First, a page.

Some things to consider:

If it's on an east windowsill, (it's almost a given) it's not getting enough light, and it might be too cold there for the plant. (Your user info doesn't tell us where you live - you might wish to fix that. It makes it easier for others to help.) Soil temps should be above 60* always. They will tolerate lower soil temps for a while, but they prefer soil temps in the 65-75* range. If you're trying to water once each day, it's very likely that you're over-watering. In most cases I've seen, the bonsai soil sold at bonsai shops & even by bonsai clubs is finer than ideal. The reason is two-fold. They are trying to make a profit, so screening the fines out of the material is both an extra step (time is money) and they would lose a considerable fraction of the products they are using to make the soil (which they had to pay for) if they screened out the inappropriately-sized particles. I didn't say that to disparage the soils, I said it to impress upon you that you need to be very careful about how you water bonsai. Because of the shallow pots, ANY perched water table (PWT) is a large fraction of the soil, and PWTs kill roots.

E.g., if you are growing in a pot that is 3" deep, and in a soil that supports a 1 - 1-1/2" PWT. 1/3 to 1/2 of your soil remains saturated after you water. This is decidedly bad for your roots, and may be why your tree is suffering.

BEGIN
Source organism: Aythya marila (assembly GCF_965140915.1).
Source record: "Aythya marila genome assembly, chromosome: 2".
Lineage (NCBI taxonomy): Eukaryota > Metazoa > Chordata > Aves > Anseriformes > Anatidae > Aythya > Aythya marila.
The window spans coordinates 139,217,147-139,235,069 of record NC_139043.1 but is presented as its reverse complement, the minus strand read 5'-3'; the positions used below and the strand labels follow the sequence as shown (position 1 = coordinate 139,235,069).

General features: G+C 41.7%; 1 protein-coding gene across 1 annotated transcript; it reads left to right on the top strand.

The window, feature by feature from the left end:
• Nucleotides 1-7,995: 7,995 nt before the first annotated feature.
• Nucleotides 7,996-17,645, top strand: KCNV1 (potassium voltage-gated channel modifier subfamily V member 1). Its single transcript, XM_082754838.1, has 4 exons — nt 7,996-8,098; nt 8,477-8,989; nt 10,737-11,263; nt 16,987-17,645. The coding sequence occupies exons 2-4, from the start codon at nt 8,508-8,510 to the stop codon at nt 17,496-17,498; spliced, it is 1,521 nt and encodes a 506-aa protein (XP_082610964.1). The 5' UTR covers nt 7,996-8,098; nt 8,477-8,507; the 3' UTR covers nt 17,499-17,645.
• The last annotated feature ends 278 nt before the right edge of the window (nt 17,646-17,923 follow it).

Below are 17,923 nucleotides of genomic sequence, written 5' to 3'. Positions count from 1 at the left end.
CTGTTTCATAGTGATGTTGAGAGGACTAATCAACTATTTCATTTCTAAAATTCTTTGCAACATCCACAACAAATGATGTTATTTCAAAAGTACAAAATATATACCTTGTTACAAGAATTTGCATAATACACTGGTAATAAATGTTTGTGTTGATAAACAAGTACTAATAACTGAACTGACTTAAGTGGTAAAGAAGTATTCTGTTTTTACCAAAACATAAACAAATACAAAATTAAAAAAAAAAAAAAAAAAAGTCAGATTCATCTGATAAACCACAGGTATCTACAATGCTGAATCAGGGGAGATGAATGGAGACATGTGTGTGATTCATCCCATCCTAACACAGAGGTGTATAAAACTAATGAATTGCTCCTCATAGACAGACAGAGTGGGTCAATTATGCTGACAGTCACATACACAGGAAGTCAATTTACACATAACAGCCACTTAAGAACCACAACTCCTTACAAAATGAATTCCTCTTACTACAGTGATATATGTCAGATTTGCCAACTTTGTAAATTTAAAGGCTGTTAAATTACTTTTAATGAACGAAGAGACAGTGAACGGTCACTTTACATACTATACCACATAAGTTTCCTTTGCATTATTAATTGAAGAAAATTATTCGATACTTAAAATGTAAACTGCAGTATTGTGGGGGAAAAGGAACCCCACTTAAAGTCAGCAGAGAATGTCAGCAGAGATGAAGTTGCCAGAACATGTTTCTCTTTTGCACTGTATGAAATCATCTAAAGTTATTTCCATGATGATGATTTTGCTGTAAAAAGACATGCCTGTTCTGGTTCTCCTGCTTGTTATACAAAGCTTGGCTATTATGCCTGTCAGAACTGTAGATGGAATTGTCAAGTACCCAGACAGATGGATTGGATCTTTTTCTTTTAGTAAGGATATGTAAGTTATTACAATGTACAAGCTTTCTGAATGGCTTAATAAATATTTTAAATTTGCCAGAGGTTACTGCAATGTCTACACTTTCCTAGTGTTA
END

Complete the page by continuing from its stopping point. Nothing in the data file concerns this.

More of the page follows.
Water AS NEEDED. Use a sharp dowel & stick it in the soil all the way to the bottom of the pot. Don't water until it comes out clean and dry. After you water, tilt the pot steeply toward a drain hole - it will cause MUCH more water to drain from the soil. Try it. Water, making sure you flush the soil, & wait for the pot to stop draining. Then, tip the pot so a drain hole is down, and watch how much more water exits the pot. Also, use a wick to help with drainage - you can also use the wick as a 'tell', to let you know when it's time to water. You can read more about tips on how to deal with excess water retention by following the embedded link.

Have you been flushing the soil regularly? Where do you live? Are you fertilizing - with what - what strength?

Al

    Bookmark   January 30, 2011 at 10:39AM
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ikevin

Hm... What window direction would you recommend? The temperature where the bonsai sits is always around 65 degrees, and I do have a heater there incase the temperature needs to be raised.

Thank you for the watering tips. I'll definitely change my watering habits.

I have not been flushing regularly... How does one properly go about flushing the soil? I live in Minnesota in the U.S., and I'm not fertilizing, even though I probably should be..

    Bookmark   January 30, 2011 at 11:26AM
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tapla (mid-MI z5b-6a)